THE father of convicted wife murderer Gerard Baden-Clay is at the centre of a prison drug test controversy after a jail scanner inexplicably found traces of cannabis on his clothing on four separate visits.

The Courier-Mail can reveal Wolston Correctional Centre ION scans, which test shirts and pockets, have repeatedly found “presumptive” traces of Tetrahydrocannabinol (THC), the active ingredient in marijuana, on Nigel Baden-Clay’s clothing.

Nigel Baden-Clay: positive test from prison scanner.

Nigel Baden-Clay: positive test from prison scanner. Source: News Limited

It is understood the test results have stunned the straight-laced grandson of Scouts founder Lord Robert Baden-Powell and his family, and surprised even police who investigated his son’s crime.

Asked by The Courier-Mail if knew the reason tests would come back positive Mr Baden-Clay responded: “No, of course I have no reason why.”

The positive tests from the ION scanner at the prison can be picked up from a person innocently touching or brushing objects – such as by handling money or catching public transport and The Courier-Mail does not suggest Nigel Baden-Clay uses or handles marijuana.

Positive tests force visitors to have non-contact visits, which means a glass wall separates visitors from inmates.

Gerard Baden with his father Nigel in 2012.

Gerard Baden-Clay with his father Nigel in 2012.


Prison sources said three positive results in a row usually spark a three-month ban on contact visits, allowing only non-contact sessions, however this had not happened to Mr Baden-Clay.

“I find it very strange, it appears he has been allowed preferential treatment,” a prison source told The Courier-Mail.

The first positive test occurred during a visit on August 14 and he inexplicably returned positive tests again on August 21 and 28, as well as on October 9.

When contacted Mr Baden-Clay asked for the source of the information about the positive tests.

“My take on the whole thing is that it is actually none of your business,” he said.

“I’d like to know why you consider it necessary to publish this?”

The family’s lawyer Peter Shields last night said the tests were presumptive.

“The family have done nothing wrong,’’ he said.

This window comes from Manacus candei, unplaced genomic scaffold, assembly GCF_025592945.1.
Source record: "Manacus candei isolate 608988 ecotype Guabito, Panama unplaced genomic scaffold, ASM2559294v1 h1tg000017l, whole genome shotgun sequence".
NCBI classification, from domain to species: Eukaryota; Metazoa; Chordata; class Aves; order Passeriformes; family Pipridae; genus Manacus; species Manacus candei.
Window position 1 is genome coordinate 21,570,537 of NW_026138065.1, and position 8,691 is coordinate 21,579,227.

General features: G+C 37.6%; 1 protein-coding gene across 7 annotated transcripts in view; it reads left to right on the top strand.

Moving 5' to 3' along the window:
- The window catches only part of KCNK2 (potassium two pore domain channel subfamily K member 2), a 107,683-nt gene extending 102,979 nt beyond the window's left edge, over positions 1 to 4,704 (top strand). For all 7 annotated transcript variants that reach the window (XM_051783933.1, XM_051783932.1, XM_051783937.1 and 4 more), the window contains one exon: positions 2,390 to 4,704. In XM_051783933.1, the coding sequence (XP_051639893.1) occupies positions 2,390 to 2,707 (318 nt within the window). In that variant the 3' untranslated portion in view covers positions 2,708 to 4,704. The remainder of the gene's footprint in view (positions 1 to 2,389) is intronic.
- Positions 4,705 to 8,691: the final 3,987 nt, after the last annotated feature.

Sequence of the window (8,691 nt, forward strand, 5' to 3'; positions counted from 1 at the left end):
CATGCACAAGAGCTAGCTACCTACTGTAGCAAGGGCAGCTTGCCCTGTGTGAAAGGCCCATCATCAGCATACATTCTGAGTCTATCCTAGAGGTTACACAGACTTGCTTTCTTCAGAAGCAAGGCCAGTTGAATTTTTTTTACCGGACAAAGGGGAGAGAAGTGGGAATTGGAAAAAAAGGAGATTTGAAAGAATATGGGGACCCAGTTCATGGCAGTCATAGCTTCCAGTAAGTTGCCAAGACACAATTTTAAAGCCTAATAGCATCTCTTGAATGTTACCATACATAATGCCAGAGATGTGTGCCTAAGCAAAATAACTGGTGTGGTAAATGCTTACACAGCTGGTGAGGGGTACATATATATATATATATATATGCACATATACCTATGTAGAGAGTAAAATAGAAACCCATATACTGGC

Queensland Corrective Services would not discuss the case for privacy reasons but a spokeswoman said bans on contact visits were at the discretion of the jail boss.

Gerard Baden-Clay, a former real estate agent, was this year sentenced to life in prison after a jury found him guilty of murdering his wife Allison.

He was visited by his parents the day after his conviction and they regularly travel to Wolston to see their son.

Nigel Baden-Clay’s wife Elaine also asked for sources of the information and said: “I would encourage you just to think long and hard about what you are doing.



 If you wish to donate money to The Late Allison Baden-Clay Children’s Trust Fund, you can do so using these details 

Donate to the Baden-Clay children | BSB: 084 737 | Account Number: 943 084 078.

Any possible copyrighted material included is property of their rightful owners, no copyright infringement is intended.

 2014 All Rights Reserved

14 thoughts on “NIGEL BADEN-CLAY – NOW WE KNOW “WHERE IS THE MONEY” (New Posters Welcome)

  1. Hi everyone – welcome back!


    Nigel has been “sprung” and of course, “deny, deny”.

    We have always said, “Where did Gerard’s money go?”.

    Perhaps we now know?


      • Maybe it helps him feel sexy … Gerb got it from somewhere …
        Portray themselves as fine upstanding citizens but we all know. How they publicly vilified their dead daughter-in-law at the trial bears witness to their true character and moral standings… Face it chaps you bred a murdering loser for a son … Learn to live with it …


  2. “Nigel Baden-Clay denies that he hasn’t done anything wrong” as is reported on the news. Same as his son.

    It has been reported that the Baden-Clay’s are going to sue whomever first reported that NBC had traces of marijuana on him.

    It is interesting that the above has been leaked to the media. The Baden-Clay’s mustn’t be too popular with a lot of people.


  3. News Corp reported that Wolston prison workers believed Nigel Baden-Clay was receiving preferential treatment because his contact visits were not restricted after the results. An unnamed worker claimed contact visits were usually suspended if a visitor returned three positive tests.

    However Mr Baden-Clay and his family have denied any suggestions that they were linked to illegal drugs.

    Elaine and Nigel Baden-Clay outside Brisbane Supreme Court. Photo: Claudia Baxter

    Mr Baden-Clay’s lawyer Peter Shields said “there was no real evidence” or public interest to justify running a story about the drug tests.

    “Nigel Baden-Clay and his family do not use illegal drugs,” he said.